Recently, a team of scientists from UK made an interesting breakthrough. Their discovery could change the general perception of the planets from the outside of our Solar System. The team managed to identify a group of planets made of chemical factors which can support the formation of life and maintain it. These environmental conditions are similar to those that, most likely, led to the birth and existence of living organisms on Earth.
What’s the scenario
The scientists’ big discovery is actually a collection of planets which can host water and benefit from light and temperature provided by the stars situated near them. In this case, researchers talk about the ideal combination of factors that can set off the chemical reactions necessary for creating live.
The team noted their findings in a new study recently published in the Science Advances journal. Their conclusions could be useful in detailing the list of planets which hold the necessary conditions for hosting life. The potential candidates will be the subject of further thorough research.
How they did it
Research conducted in the past revealed the fact that life is born from molecules which have to include lipids and amino acids. Naturally, these elements would comprise life forms into DNA and RNA. None the less, the molecules cannot be spotted unless specific conditions are used. In this case, we are referring to exposure to ultraviolet (UV) light.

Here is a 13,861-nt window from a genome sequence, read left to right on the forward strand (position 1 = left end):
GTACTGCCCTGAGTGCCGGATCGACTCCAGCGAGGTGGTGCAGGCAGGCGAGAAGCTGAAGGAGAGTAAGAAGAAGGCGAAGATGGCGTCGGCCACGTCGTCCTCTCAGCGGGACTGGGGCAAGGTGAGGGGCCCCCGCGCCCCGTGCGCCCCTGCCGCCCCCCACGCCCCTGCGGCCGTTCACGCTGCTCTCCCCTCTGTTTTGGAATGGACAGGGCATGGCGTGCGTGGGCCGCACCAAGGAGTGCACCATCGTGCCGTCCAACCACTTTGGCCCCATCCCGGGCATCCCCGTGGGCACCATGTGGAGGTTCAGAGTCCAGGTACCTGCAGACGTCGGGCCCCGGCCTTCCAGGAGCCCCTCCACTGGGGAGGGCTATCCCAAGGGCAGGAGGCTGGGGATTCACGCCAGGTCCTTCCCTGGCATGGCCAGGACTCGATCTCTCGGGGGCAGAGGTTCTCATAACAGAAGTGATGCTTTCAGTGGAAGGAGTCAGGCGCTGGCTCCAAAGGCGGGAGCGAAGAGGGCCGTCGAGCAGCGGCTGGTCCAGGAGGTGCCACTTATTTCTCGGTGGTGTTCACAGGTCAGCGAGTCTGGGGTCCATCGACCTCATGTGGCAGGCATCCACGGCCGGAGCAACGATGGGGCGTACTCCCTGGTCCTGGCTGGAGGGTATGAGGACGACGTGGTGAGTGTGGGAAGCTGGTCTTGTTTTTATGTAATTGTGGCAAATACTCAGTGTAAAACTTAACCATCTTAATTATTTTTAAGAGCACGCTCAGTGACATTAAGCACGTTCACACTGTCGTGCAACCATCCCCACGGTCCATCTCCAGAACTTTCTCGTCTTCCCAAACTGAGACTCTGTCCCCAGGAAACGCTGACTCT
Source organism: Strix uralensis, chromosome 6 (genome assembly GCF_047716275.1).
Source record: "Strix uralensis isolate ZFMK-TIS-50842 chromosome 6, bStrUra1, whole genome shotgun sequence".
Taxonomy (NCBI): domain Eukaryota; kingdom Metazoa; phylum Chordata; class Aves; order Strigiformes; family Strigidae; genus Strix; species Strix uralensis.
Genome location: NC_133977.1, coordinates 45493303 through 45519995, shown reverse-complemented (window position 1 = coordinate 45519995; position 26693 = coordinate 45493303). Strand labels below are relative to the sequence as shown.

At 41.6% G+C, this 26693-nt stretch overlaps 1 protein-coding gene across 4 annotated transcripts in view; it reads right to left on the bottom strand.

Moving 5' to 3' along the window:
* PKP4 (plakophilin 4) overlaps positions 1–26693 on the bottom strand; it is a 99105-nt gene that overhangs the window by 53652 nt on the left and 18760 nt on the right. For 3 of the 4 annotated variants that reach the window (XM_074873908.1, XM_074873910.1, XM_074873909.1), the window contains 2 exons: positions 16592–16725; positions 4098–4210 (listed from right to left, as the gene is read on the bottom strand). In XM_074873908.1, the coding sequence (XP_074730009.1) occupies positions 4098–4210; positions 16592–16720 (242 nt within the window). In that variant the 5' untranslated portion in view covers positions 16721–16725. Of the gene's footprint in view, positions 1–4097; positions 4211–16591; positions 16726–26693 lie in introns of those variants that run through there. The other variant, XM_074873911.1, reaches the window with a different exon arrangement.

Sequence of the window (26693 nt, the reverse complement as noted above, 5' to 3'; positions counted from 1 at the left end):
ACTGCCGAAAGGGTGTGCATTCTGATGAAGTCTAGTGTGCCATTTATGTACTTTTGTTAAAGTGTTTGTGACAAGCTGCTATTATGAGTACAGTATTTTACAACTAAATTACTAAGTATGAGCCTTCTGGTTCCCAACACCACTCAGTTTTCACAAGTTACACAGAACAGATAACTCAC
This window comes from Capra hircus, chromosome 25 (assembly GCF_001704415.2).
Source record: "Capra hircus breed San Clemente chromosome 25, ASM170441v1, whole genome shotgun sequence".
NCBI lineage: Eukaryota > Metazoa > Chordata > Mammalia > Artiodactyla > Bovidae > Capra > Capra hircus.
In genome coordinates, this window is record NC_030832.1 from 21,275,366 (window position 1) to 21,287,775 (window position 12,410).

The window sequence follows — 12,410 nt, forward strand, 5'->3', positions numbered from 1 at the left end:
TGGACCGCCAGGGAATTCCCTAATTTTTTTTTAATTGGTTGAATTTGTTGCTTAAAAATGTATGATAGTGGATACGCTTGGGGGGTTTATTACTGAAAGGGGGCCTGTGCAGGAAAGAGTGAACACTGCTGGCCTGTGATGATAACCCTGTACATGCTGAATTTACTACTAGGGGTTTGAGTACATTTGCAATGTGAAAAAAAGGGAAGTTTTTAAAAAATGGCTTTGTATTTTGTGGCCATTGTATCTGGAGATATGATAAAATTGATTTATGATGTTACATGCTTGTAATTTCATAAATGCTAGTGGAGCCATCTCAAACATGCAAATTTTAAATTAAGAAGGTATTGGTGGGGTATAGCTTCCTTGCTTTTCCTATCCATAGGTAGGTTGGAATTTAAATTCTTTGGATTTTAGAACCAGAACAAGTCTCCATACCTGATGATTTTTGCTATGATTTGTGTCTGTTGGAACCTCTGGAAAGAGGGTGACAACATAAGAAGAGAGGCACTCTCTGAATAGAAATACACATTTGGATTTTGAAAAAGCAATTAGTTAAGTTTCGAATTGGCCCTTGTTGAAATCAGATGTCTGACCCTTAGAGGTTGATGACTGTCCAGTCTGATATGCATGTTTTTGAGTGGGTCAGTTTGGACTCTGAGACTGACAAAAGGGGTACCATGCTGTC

During the study, the team of scientists conducted the experiments while exposing the elements found on the planet-subjects to UV light. This emerged the chemical reactions which lead to forming life. On the other hand, life-giving compounds could not formed or be identified during experiments run in the absence of UV radiation.
After discovering the perfect living conditions and which can support the RNA’s formation, scientists defined the areas suitable for the process as the “abiogenesis zones.” This area is situated around the Earth’s young atmosphere and here is where they located the life-supporting exoplanest.